TT University

How exactly does one go about accessing TT University. I searched to no avail.


  • search instead for: terratrike university

    wealth of terratrike videos if ypu search at u-tube for terratrike
  • The unfortunate part is that the videos sometimes cover doing something on a model which is not the same as the one you are working on. e.g. showing how to adjust brake pads on a BB7, when your trike has the Alhonga brakes.

    I'd like to see videos down to the "here is how you replace brake pads" level for each kind of brakes TT sells (or has sold for the last 5 years).

    I know it's a lot more video-making required, but it would be a great boon to all of us.
  • Heck, I bet there is a marketing angle to all this. Rather than taking staff time to create these videos (which would be great for us but perhaps expensive for TerraTrike), TT could have a contest for each component with a gift certificate for TT accessories or perhaps a discount on a new trike, or even a new trike. I bet there would be some folks who would be happy to create such videos just to have their names listed on the video, or any sort of recognition.

    Perhaps we TT would create these for us if enough of us offered to pay a nominal fee for the videos on a DVD... say $20 or $30 a set? That way, if a dozen of us sign up for these in advance, TT would know they have a few hundred dollars worth of funds to pay their staff to create them.

    What do you think?
  • I'll buy one.
  • There is a TerraTrike facebook page managed by T.T.
    There is another independent TerraTrike Owners facebook page with 1,600 members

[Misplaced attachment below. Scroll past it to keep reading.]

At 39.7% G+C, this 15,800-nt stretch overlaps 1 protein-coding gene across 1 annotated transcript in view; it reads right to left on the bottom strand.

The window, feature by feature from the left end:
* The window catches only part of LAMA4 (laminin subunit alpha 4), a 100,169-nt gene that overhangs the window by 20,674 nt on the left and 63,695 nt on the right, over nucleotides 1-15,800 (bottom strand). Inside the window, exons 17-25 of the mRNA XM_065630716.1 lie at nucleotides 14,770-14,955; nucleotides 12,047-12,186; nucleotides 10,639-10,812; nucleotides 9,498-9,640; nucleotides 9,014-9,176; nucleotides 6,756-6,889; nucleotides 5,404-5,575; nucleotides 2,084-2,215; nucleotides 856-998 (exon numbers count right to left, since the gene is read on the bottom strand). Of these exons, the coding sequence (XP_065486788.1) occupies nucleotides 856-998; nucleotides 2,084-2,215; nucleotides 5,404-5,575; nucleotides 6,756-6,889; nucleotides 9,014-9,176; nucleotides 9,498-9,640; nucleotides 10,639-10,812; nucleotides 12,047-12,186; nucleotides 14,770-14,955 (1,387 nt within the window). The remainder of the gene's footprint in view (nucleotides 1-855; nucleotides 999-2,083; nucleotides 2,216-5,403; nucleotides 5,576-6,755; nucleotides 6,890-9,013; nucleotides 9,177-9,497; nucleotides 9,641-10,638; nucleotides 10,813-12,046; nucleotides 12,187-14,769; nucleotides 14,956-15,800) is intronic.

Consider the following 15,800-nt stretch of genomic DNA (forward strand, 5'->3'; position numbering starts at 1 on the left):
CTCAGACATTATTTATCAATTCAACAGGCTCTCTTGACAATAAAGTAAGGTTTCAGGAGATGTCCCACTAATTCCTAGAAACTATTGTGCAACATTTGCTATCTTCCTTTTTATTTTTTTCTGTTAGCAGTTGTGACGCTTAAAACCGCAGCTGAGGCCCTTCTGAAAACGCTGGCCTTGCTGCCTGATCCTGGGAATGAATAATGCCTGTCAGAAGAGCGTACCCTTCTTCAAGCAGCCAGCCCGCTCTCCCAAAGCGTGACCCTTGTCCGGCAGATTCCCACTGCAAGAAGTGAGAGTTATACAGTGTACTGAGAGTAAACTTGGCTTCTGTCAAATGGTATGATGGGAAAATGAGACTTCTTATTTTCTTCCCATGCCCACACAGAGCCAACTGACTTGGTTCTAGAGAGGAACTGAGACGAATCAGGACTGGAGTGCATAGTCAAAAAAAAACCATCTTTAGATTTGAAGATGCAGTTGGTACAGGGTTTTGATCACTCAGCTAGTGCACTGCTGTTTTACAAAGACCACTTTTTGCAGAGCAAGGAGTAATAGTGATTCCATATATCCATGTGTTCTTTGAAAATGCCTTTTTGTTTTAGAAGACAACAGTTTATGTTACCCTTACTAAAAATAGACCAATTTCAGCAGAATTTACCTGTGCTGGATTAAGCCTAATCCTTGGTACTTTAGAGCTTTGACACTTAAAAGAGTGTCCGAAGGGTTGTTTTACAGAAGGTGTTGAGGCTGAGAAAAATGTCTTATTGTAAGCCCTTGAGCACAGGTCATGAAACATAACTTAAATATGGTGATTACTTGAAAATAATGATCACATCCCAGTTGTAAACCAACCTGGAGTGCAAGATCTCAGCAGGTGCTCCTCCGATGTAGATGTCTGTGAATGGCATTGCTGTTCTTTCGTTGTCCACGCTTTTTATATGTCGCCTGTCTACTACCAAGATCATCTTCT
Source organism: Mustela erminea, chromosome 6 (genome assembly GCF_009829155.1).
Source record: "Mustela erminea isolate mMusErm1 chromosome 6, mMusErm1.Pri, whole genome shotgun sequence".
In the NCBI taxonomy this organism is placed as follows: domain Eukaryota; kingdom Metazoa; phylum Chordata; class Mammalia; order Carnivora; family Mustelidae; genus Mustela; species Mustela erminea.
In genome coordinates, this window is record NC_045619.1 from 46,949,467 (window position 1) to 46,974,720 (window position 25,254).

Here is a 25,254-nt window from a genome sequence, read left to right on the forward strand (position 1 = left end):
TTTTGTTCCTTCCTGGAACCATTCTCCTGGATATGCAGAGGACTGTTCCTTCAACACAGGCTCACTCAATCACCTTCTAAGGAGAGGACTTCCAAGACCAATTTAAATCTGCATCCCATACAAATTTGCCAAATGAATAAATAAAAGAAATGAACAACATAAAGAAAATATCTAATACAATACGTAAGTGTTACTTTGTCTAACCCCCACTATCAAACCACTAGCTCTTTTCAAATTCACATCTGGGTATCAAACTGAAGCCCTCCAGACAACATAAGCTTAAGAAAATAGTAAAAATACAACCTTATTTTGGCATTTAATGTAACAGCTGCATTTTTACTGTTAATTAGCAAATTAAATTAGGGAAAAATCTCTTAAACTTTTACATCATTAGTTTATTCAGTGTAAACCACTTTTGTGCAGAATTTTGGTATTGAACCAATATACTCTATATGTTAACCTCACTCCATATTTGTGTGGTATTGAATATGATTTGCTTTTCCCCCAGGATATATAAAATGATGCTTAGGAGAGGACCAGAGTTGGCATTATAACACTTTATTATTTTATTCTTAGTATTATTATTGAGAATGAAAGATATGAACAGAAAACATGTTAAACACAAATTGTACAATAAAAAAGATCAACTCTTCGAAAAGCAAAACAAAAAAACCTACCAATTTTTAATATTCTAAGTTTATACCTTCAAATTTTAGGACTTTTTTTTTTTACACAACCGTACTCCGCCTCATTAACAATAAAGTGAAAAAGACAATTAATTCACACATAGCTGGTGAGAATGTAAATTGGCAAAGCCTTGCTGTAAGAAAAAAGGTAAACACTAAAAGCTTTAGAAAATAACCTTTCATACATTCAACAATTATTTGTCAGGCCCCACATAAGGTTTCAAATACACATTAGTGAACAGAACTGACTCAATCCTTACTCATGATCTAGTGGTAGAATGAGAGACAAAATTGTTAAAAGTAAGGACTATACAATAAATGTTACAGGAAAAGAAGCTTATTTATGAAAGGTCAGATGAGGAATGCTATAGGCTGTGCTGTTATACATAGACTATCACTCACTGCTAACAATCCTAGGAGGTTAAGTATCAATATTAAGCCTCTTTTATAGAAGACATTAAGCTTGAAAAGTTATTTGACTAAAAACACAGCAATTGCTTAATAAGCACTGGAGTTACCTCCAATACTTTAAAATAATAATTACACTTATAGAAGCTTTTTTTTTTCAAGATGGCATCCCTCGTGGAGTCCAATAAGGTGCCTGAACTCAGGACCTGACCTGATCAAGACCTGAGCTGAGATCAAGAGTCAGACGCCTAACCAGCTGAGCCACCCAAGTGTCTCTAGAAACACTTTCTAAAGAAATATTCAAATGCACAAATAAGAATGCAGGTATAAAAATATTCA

There is a Recumbent Trike Group on facebook with 5,900 members.

    If you're thinking of marketing anything I'd use those F.B.pages to reach a lot more riders then here.

    What I do not get is why did T.T. pull all the videos that existed from their website ? Did they get heat from the dealers wanting to get the maintenance work possibly ?
  • Heck, most LBS' use the TT Uni videos to figure out how to work on our trikes, from what I have seen!
  • As I understand from Spin Bicycle Shop, TT requires prospective dealers to pass a TT test before they will authorize them as a dealer. Maybe the videos were initially created to train dealers and owners alike. As they got more popular with owners, and TT decided to ONLY sell through dealers who could assemble, repair, and otherwise directly and physically support owners (i.e. no more sales through Utah Trikes and the like), they ported them to YouTube. I believe TT made the change to the dealer structure around 2013.
  • Think the videos disappeared 18-24 months ago. I came on board in 2015 and they were available then.
  • Know finding specifics on Alhonga brakes can be a pain, but the procedure on adjusting mechanical disk brakes is the same whether bike or trike and there are a lot of YouTubes out there that can help. RJ The Bike Guy has a great set of Videos on a lot of components that are the same bike or trike.

    Whether AVid , Alhonga, or whatever, important to understand what you are trying to achieve and methods may differ for the same brake. Hope this helps.